What documents must I submit with my W-7 that are acceptable as proof of identity and foreign status?
Note: On Oct. 2, 2012, the IRS implemented clarifying changes to its temporary procedures for issuing ITINs for noncitizens with tax extensions and many foreign students.
The IRS released on June 22, 2012, important interim changes to its procedures for issuing new Individual Taxpayer Identification Numbers (ITINs) from now through the end of the year. Designed specifically for tax-administration purposes, ITINs are only issued to people who are not eligible to obtain a Social Security Number.
These interim procedures apply to applicants generally seeking ITINs for the purposes of filing U.S. individual income tax returns. Because the April 17 filing deadline has passed, the IRS anticipates that a small number of taxpayers will need ITINs between now and the end of the year for these purposes.
Specifically, the procedures apply to most applicants submitting Form W-7, Application for IRS Individual Taxpayer Identification Number. ITINs for individuals in these categories generally are issued during the tax filing season with the submission of a Form 1040, U.S. Individual Income Tax Return.
Changes For New Applicants Filing U.S. Tax Returns During Interim Period
The IRS is implementing interim guidelines — effective immediately — and will only issue ITINs when applications include original documentation, such as passports and birth certificates, or certified copies of these documents from the issuing agency. During this interim period, ITINs will not be issued based on applications supported by notarized copies of documents. In addition, ITINS will not be issued based on applications submitted through certified acceptance agents unless they attach original documentation or copies of original documents certified by the issuing agency.
During this interim period, people who need ITINS to get their tax return processed can do so by submitting by mail their original documentation or certified copies of their documentation. Documentation will be accepted at IRS walk-in sites but will be forwarded to the ITIN centralized site for processing. The IRS also has an additional set of questions and answers for ITIN applicants available.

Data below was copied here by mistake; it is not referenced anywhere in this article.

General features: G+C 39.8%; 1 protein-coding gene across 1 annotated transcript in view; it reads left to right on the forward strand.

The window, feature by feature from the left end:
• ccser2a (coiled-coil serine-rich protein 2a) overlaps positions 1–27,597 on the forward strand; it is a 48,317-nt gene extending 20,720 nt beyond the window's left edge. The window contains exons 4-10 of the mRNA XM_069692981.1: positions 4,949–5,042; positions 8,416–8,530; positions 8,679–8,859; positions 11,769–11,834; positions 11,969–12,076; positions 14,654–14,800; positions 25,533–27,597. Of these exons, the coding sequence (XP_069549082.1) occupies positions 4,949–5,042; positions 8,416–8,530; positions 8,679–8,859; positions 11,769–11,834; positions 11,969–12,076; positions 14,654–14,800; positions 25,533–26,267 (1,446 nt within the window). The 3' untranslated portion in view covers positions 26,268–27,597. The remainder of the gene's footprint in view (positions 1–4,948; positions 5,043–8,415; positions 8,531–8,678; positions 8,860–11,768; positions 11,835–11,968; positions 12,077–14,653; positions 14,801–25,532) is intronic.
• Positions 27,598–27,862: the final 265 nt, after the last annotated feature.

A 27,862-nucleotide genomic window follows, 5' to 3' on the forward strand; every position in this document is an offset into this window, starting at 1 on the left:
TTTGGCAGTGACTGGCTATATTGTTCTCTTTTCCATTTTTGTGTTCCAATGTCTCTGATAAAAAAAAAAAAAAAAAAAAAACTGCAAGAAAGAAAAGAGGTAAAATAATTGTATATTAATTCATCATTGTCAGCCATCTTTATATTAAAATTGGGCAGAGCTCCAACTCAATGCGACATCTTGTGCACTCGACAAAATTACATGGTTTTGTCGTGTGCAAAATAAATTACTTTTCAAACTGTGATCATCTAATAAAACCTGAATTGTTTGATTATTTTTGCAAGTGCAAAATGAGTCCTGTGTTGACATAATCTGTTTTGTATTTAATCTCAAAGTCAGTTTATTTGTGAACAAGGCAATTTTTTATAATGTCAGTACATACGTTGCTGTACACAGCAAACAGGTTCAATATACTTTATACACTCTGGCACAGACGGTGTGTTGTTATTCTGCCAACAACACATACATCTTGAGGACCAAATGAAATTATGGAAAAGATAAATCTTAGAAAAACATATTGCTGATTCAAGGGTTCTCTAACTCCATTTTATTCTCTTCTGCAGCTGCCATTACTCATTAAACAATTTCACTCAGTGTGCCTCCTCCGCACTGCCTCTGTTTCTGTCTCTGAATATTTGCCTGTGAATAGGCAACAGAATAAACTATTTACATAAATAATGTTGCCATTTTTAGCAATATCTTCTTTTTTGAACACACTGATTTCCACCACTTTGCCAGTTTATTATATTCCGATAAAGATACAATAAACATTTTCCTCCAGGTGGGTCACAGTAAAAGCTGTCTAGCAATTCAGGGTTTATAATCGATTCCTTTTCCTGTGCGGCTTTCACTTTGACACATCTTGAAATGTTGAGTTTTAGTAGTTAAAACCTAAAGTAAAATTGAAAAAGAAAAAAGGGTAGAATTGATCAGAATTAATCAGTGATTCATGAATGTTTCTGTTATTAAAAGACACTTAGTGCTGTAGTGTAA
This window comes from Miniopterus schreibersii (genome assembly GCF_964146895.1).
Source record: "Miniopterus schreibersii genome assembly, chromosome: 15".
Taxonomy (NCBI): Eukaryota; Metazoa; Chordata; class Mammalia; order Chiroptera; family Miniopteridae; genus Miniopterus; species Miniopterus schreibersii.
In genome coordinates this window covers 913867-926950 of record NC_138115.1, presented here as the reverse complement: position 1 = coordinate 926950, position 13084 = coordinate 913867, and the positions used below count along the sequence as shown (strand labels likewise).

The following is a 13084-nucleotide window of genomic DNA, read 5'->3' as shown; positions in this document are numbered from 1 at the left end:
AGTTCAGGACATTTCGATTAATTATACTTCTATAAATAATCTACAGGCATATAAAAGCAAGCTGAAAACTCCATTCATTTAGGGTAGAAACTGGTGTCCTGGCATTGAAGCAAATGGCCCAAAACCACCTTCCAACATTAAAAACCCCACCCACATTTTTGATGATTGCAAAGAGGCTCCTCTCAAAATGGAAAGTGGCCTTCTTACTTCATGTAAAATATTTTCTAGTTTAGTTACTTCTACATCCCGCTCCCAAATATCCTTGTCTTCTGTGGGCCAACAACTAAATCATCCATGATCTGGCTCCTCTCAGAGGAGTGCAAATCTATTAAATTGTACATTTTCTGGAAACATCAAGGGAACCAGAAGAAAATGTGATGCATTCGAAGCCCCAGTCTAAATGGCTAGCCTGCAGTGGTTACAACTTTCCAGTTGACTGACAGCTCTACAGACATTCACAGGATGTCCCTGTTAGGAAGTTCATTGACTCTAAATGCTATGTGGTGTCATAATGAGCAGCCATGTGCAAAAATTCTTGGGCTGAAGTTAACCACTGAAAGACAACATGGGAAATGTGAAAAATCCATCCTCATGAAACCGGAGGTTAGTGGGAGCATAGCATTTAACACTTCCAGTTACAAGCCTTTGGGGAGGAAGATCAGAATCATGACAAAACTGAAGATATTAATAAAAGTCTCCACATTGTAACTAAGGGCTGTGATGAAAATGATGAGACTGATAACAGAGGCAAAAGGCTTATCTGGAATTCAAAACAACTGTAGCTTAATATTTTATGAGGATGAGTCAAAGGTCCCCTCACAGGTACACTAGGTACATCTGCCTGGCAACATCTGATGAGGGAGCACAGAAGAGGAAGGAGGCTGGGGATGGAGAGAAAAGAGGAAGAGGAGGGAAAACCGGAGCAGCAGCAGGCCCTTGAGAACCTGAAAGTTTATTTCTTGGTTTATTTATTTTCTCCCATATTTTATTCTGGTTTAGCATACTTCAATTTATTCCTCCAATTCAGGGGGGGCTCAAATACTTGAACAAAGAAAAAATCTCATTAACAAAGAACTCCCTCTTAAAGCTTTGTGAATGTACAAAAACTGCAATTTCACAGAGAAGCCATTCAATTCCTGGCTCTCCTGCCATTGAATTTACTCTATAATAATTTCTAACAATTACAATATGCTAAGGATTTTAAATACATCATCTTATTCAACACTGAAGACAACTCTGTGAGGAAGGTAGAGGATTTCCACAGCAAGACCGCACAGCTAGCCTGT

The changes for the interim period are designed to minimize impact on taxpayers and protect the integrity of the ITIN process. Final rules will be issued before the start of the 2013 filing season when most ITIN requests come in. The IRS will be gathering feedback and suggestions from stakeholders on what permanent procedures are appropriate during the summer as it reviews ITIN procedures.
Some Applicants Not Impacted By Changes
Some categories of applicants are not impacted by these interim changes, including spouses and dependents of U.S. military personnel who need ITINs. People who should follow the current procedures outlined in the Form W-7 instructions include:
- Military spouses and dependents without an SSN who need an ITIN (Military spouses use box e on Form W-7 and dependents use box d). Exceptions to the new interim document standards will be made for military family members satisfying the documentation requirements by providing a copy of the spouse or parent’s U.S. military identification, or applying from an overseas APO/FPO address.
- Nonresident aliens applying for ITINs for the purpose of claiming tax treaty benefits (use boxes a and h on Form W-7). Non-resident alien applicants generally need ITINs for reasons besides filing a U.S. tax return. This is necessary for nonresident aliens who may be subject to third-party withholding for various income, such as certain gambling winnings or pension income, or need an ITIN for information reporting purposes. While existing documentation standards will be maintained only for these applicants, scrutiny of the documents will be heightened. ITIN applications of this category that are accompanied by a US tax return will be subject to the new interim document standards.